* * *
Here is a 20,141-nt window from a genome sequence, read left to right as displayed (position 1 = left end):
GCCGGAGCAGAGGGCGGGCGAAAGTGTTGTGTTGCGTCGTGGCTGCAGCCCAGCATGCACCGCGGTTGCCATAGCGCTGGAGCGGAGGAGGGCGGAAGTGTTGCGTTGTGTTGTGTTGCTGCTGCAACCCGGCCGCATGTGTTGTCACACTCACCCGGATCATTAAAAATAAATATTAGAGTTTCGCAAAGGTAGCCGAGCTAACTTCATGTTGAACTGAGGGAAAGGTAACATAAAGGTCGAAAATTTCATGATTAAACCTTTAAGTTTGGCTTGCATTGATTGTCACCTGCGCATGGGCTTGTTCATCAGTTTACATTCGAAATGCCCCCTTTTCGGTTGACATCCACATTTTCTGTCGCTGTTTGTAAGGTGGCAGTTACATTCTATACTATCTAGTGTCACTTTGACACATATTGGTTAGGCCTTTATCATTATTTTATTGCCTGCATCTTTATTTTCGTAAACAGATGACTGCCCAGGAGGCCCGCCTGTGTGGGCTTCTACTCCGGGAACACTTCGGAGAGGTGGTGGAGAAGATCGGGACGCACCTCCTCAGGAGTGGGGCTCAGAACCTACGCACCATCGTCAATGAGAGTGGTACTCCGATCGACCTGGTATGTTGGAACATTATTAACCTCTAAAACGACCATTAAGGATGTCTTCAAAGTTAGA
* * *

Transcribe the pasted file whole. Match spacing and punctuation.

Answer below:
Here is a 20,141-nt window from a genome sequence, read left to right as displayed (position 1 = left end):
GCCGGAGCAGAGGGCGGGCGAAAGTGTTGTGTTGCGTCGTGGCTGCAGCCCAGCATGCACCGCGGTTGCCATAGCGCTGGAGCGGAGGAGGGCGGAAGTGTTGCGTTGTGTTGTGTTGCTGCTGCAACCCGGCCGCATGTGTTGTCACACTCACCCGGATCATTAAAAATAAATATTAGAGTTTCGCAAAGGTAGCCGAGCTAACTTCATGTTGAACTGAGGGAAAGGTAACATAAAGGTCGAAAATTTCATGATTAAACCTTTAAGTTTGGCTTGCATTGATTGTCACCTGCGCATGGGCTTGTTCATCAGTTTACATTCGAAATGCCCCCTTTTCGGTTGACATCCACATTTTCTGTCGCTGTTTGTAAGGTGGCAGTTACATTCTATACTATCTAGTGTCACTTTGACACATATTGGTTAGGCCTTTATCATTATTTTATTGCCTGCATCTTTATTTTCGTAAACAGATGACTGCCCAGGAGGCCCGCCTGTGTGGGCTTCTACTCCGGGAACACTTCGGAGAGGTGGTGGAGAAGATCGGGACGCACCTCCTCAGGAGTGGGGCTCAGAACCTACGCACCATCGTCAATGAGAGTGGTACTCCGATCGACCTGGTATGTTGGAACATTATTAACCTCTAAAACGACCATTAAGGATGTCTTCAAAGTTAGA